This pioneering chamber music group was formed as a permanent organization to supply various groupings for chamber music. It is not to be confused with the Melos Art Ensemble, a more recently-formed Italian group. They are also not associated with the Melos Quartet, a Stuttgart-based standard string quartet.
London's Melos Ensemble was founded in 1950 by violist Cecil Aronowitz, clarinetist Gervase de Peyer, flutist Richard Adeney, and cellist Terence Weil. It was meant to be a variable ensemble of about twelve players, comprising a string quintet, a wind quintet, a harpist, and a piano.
The inspiration for the founding was a wish to rehearse and perform larger works of chamber music, such as the Schubert and Mendelssohn octets and the Ravel and Beethoven septets. Previously, such works had almost always been played by totally ad hoc groups who had not had the opportunity to work together as a chamber ensemble. The Melos Ensemble was meant to provide a permanence that would allow such compositions to be played by musicians who had gained rapport with each other that is the norm in formally established trios or string quartets.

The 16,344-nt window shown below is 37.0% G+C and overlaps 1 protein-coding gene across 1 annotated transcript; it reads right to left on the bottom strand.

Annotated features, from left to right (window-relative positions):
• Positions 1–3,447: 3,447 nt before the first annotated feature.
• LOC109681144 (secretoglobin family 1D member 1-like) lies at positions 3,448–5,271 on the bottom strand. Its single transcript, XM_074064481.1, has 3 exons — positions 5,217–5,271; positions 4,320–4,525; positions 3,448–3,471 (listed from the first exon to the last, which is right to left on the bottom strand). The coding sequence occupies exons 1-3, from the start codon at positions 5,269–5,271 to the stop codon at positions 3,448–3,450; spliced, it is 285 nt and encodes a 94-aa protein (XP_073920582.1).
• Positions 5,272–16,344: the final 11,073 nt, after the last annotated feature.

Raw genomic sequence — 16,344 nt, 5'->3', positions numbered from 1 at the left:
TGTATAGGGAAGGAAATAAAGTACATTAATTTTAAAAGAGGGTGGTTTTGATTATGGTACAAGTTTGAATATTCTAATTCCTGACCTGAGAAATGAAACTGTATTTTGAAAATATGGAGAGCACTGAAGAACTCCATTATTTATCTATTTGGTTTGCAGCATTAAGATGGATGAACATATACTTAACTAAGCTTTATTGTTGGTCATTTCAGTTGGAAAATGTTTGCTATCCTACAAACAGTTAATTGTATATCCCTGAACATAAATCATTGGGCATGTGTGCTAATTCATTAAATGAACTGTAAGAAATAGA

They quickly set new standards in their chosen repertory. The ensemble proved remarkably stable, with the first changes in membership not occurring until the death of second violinist Ivor McMahon in 1972 and the departure soon afterward of three other players. This resulted in the disbanding of the ensemble in 1973. However, it was reformed in 1974 with eight of the original players with a view to giving a 25th Anniversary performance and then resuming its concert life.
Composers also found it congenial to create new chamber compositions for unusual groupings with the Melos specifically in mind, secure in the knowledge that they would obtain sympathetic and polished performances. In addition, the Melos's experience has led to the formation of similar chamber groupings, making such works a more practical option for composers than they had been. In such a way, the Melos ensemble has directly and indirectly contributed to the use of new combinations of chamber musicians in contemporary music.
The ensemble has made dozens of recordings, winning several international awards. They participated in the premiere of Benjamin Britten's War Requiem, as Britten had written the chamber music that accompanies the English-language parts of that score expressly for them.